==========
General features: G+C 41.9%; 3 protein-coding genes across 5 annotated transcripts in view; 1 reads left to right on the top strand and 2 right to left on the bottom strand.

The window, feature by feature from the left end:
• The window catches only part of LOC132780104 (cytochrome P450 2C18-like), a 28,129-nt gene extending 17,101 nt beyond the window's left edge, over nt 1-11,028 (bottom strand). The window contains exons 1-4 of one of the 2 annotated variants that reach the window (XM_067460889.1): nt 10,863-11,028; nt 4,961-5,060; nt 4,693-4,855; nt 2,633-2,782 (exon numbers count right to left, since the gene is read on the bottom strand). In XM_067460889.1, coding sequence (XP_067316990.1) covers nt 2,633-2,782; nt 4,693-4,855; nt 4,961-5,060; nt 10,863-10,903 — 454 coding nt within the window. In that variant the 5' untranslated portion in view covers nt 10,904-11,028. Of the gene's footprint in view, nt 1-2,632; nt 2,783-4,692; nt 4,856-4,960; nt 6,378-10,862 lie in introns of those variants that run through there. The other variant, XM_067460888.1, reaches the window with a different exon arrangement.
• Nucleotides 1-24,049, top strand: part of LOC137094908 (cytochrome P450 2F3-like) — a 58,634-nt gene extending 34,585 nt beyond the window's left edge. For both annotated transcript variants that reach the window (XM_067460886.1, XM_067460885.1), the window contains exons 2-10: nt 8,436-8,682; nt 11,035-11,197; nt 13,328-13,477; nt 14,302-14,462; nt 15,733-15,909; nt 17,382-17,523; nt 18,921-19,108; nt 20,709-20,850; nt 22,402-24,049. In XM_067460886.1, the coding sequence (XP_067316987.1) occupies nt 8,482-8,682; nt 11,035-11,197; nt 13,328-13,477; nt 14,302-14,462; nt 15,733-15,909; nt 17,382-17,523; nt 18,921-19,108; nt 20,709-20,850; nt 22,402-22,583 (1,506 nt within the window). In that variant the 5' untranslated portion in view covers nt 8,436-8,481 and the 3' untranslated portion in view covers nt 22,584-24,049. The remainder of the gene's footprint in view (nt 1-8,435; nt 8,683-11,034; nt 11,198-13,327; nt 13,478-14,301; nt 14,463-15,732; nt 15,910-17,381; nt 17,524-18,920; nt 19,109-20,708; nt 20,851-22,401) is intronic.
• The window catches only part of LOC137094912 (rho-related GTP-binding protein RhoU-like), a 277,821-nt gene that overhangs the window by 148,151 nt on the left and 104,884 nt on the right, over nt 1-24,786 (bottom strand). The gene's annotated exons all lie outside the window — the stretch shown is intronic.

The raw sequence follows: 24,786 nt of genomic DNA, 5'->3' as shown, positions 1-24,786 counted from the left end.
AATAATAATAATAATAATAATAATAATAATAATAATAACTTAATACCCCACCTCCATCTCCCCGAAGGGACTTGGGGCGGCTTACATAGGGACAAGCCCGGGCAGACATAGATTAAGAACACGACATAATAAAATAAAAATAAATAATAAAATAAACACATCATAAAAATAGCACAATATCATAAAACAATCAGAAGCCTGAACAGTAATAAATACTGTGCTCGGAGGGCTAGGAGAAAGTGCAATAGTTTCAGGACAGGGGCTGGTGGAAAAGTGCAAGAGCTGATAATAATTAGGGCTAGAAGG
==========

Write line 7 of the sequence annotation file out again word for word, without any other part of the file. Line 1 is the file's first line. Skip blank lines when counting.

AATAATAATAATAATAATAATAATAATAATAATAATAACTTAATACCCCACCTCCATCTCCCCGAAGGGACTTGGGGCGGCTTACATAGGGACAAGCCCGGGCAGACATAGATTAAGAACACGACATAATAAAATAAAAATAAATAATAAAATAAACACATCATAAAAATAGCACAATATCATAAAACAATCAGAAGCCTGAACAGTAATAAATACTGTGCTCGGAGGGCTAGGAGAAAGTGCAATAGTTTCAGGACAGGGGCTGGTGGAAAAGTGCAAGAGCTGATAATAATTAGGGCTAGAAGG